U.S. News

FBI concerns on prisoner abuse unheeded: probe

WASHINGTON (Reuters) - The Bush administration’s top security officials ignored FBI concerns over the abusive treatment of terrorism suspects, which one agent called “borderline torture,” a four-year Justice Department probe found.

A guard tower of Camp Delta is seen at the Guantanamo Bay Naval Station in Guantanamo Bay, Cuba September 4, 2007. REUTERS/Joe Skipper/Files

The FBI, alarmed by interrogation techniques such as the use of snarling dogs and forced nudity, clashed with the Defense Department and CIA over their use, said the 370-page report released on Tuesday by the Justice Department’s inspector general.

Critics say the techniques employed by the CIA and U.S. military in questioning terrorism suspects captured after the September 11 attacks amounted to torture.

FBI agents participated interrogations and still do, but bureau Director Robert Mueller directed agents in 2002 not to participate in coercive questioning, the report said.

The FBI and Justice Department officials raised concerns over the abusive interrogations with the National Security Council, which comprises top security-agency officials, and with officials at the Guantanamo Bay detention center for terrorism suspects.

“Ultimately, neither the FBI nor the DoJ had a significant impact on the practices of the military with respect to the detainees,” the report said.

The report quotes an FBI agent as objecting that the CIA’s interrogation of senior al Qaeda commander Abu Zubaydah was “borderline torture,” and said at one point an agent helped care for him in the hospital “even to the point of cleaning him up after bowel movements.”

Specific interrogation techniques for Abu Zubaydah were blacked out in the report as classified information, but the CIA has acknowledged he was one of three suspects subjected to “waterboarding,” a form of simulated drowning.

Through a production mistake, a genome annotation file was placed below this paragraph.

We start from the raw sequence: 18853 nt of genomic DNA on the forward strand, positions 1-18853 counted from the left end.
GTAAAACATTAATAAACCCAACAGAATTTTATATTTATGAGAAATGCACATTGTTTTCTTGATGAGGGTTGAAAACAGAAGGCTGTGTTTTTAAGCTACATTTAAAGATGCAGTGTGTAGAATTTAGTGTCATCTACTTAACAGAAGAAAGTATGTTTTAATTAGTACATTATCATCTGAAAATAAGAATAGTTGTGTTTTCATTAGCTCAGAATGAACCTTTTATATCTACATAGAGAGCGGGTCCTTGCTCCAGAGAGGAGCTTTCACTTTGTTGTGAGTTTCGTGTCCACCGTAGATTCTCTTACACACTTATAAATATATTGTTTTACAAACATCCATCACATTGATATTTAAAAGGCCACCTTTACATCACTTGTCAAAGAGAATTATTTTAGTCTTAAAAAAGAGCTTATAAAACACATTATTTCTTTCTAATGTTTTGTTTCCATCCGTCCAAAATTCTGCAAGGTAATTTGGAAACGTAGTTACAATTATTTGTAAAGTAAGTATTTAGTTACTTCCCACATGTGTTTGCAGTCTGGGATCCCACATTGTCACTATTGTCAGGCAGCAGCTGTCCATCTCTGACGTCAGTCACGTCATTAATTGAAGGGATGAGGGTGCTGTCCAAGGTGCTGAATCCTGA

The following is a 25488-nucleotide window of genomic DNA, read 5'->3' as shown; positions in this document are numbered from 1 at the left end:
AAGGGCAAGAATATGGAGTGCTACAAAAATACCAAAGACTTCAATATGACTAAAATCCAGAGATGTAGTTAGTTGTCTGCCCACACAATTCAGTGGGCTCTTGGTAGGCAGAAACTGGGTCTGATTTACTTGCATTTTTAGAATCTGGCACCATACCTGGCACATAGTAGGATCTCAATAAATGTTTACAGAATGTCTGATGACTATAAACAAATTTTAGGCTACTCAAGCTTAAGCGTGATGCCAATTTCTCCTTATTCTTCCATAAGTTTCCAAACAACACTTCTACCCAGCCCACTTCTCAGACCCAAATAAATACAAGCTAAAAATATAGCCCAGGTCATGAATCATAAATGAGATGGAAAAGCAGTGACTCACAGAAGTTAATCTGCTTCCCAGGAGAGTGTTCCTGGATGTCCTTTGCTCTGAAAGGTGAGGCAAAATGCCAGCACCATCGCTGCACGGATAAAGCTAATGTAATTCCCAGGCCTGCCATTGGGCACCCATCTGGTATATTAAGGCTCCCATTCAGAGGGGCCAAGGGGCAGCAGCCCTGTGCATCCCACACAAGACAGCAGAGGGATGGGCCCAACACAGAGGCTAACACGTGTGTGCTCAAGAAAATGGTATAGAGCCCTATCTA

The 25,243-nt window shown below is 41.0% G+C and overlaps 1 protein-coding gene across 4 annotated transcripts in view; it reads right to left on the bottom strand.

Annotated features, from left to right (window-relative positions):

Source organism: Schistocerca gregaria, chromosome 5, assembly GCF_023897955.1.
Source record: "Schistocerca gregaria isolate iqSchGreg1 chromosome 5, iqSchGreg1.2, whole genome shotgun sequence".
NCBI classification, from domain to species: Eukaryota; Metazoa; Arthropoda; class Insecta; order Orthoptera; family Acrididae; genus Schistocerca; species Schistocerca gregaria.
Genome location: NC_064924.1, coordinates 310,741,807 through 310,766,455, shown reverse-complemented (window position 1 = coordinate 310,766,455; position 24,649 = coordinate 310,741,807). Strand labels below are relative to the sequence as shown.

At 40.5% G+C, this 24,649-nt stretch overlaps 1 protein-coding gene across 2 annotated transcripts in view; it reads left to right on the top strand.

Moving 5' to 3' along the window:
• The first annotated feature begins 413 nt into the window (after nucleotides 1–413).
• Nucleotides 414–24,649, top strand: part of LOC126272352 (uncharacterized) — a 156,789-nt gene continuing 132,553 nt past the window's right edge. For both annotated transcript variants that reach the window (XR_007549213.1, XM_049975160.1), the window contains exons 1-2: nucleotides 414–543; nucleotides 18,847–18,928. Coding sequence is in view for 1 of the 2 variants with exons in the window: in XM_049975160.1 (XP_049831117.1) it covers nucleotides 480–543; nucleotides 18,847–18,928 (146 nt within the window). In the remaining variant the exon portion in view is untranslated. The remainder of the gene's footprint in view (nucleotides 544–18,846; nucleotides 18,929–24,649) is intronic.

The report cites techniques used in Guantanamo, Afghanistan or Iraq including a “frequent flyer program” of sleep disruption, prolonged “short shackling” of hands and feet, or wrapping a detainee’s head in duct tape. It cited an instance in which a female interrogator at Guantanamo grabbed a detainee’s genitals and a guard explained her purpose was “to cause him pain.”

It also said a U.S. Marine captain questioning suspected September 11 conspirator Mohammed al-Qahtani squatted over a Koran, which provoked Qahtani to lunge at the Marine and the holy book before he was quickly subdued.

The report said Mueller instructed agents in August 2002, about eight months after interrogations began at Guantanamo Bay, not to participate in joint interrogations using coercion, in keeping with longtime bureau policy.

But the agency gave ineffective guidance on whether abuse should be reported for further investigation, it said.

In 2004 agents were required to report abusive conduct they suspected was beyond the authority of the interrogator. But agents told Justice Department investigators they often did not know what techniques the military authorized.

The report also said there are “significant and unresolved” problems with the FBI’s continued involvement in interrogations of prisoners who have been interviewed by the CIA, which has fewer restraints on interrogation techniques.

Mueller said last week the FBI is still helping to get information from detainees and prepare terrorism cases against suspects at Guantanamo Bay, despite differences with the CIA over interrogation techniques.

He said the agency continues to follow its guidelines. “The policy of the bureau ... is not to use coercion,” he said.

The Justice Department investigators surveyed about 1,000 FBI agents for the report and interviewed more than 230 witnesses.

Editing by Mohammad Zargham